I Refuse to be Disabled by Fear

I’ve been thinking about the Jill Meagher case and feeling sad. Sad for Jill and her family, and sad for all the women out there who remain invisible and unsupported when they experience acts of violence.

I live just a couple of kilometres from where Jill was taken. Because I’m a woman who is deafblind, I can’t be aware of my surroundings. I’m used to semi-consciously claiming every night I walk through on my own. It doesn’t matter if it’s 6pm. It doesn’t matter if the streets are as crowded as they would be during the day. I think of my guide dog or my white cane as potential weapons. I always carry a charged mobile phone. I walk like I own the place and I know where I’m going, even when I don’t.

I’m suddenly grateful to the well-meaning public that watches the blind lady walk down the street – wonder of wonders! – and does not hesitate to stop me mid-stride to ask if I’m alright. I feel quietly glad that my guide dog makes me so memorable that people might tell their friends and family about me, even if they’re criticising me for not letting my clearly hungry Labrador eat scraps off the ground. I’m even comforted to know some people think that if you’re disabled you don’t have sex.

Some people will respond to this by saying I shouldn’t walk around after dark so much. I should take more taxis, have more people helping me. Maybe I shouldn’t live alone. While I know those people mean well, what I want to say to them is: “Seriously? You’d have me not live the same life as everyone else because some people choose to be violent?”

It’s my belief we should be working to change those people, not people like me.

Life is full of risks. My life contains a particular set of risks because I’m disabled. I fall over a lot, often with comic results. I run into stuff. I get lost. I go out with stains on my clothes sometimes, also with comic results. To me, those consequences are as everyday and as acceptable as having a minor prang in a car must be for able bodied people. I do my best to avoid them, but living is a risky business and to embrace life is to embrace some level of risk.

For me, walking down a street at night falls into the same category. I could choose not to do it, but that would be choosing not to live my life the way I want to. It would mean being disabled by fear, prejudice and scumbags, not by a lack of sight and hearing. It would also mean setting some hard-line rules for things which I think should be up to my judgement in any given situation. If I’m a ten minute tram ride and a half-block walk from home and I’m mildly tipsy it might be okay to go it alone, but when I’m drunk enough to be singing Celine Dion off-key at the top of my voice? Nothing about that situation is okay, and I’m going to call one of Melbourne’s finest taxis and hope they take the guide dog because I’d really like to get home safely right about now, thanks.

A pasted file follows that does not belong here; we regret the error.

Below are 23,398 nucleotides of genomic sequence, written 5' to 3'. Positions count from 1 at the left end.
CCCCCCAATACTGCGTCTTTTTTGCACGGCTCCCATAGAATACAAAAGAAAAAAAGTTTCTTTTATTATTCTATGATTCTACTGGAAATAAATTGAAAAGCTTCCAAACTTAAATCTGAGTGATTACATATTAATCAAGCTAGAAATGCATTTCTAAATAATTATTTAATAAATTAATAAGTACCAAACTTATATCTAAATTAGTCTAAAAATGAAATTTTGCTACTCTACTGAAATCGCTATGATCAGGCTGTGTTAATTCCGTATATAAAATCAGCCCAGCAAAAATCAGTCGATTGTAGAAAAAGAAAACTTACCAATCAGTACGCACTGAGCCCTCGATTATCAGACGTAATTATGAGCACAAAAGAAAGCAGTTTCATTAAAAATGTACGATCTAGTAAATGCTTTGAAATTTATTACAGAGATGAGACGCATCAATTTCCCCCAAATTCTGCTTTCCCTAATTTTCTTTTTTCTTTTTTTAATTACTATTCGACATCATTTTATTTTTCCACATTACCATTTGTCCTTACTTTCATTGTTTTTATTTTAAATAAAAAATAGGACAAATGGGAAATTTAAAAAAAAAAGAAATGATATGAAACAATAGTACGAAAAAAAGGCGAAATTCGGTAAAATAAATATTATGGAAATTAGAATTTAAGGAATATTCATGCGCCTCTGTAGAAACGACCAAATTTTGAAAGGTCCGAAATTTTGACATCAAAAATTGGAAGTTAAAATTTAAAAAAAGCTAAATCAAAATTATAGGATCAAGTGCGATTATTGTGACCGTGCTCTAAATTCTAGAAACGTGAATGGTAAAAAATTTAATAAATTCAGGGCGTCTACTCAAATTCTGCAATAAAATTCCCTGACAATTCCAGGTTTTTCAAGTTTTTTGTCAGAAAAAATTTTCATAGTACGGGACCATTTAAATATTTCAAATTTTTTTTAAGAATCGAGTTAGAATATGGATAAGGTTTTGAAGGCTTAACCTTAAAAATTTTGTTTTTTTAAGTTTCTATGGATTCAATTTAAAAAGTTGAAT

For people like me, there is a risk of not living a full and challenging life. The other risk is that we – people, and particularly women, with disability – become less visible across society. It’s already known that women with disability experience much higher rates of abuse, though this epidemic is largely invisible because most domestic violence services aren’t accessible, and police don’t always take complaints seriously. But the solution isn’t to remove us all from the streets at night time, shove us into taxis or the waiting and helpful arms of friends or do-gooders, so nobody has to think about that problem.

I should be able to walk down any street late at night unmolested. I should be able to make my life choices based on that ideal. I’d like to think I can live my life unconstrained by fear, prejudice and scumbags. The sad reality is that I can’t: acts of violence like the one perpetrated against Jill leave me torn between jumping at shadows and feeling defiant for what should be my basic right to safety.

In the end what I return to is hope. I hope people keep looking out for me. I hope that the next time I end up singing Celine Dion off-key I have a fully functioning phone and a taxi driver who takes the dog. Most of all, I hope those of us who feel vulnerable on the streets at night – people with disabilities and without, men and women – can all feel safe and not go invisibly into that good night.

Leah Hobson
ABC Ramp Up
Monday 8th October, 2012

Related Posts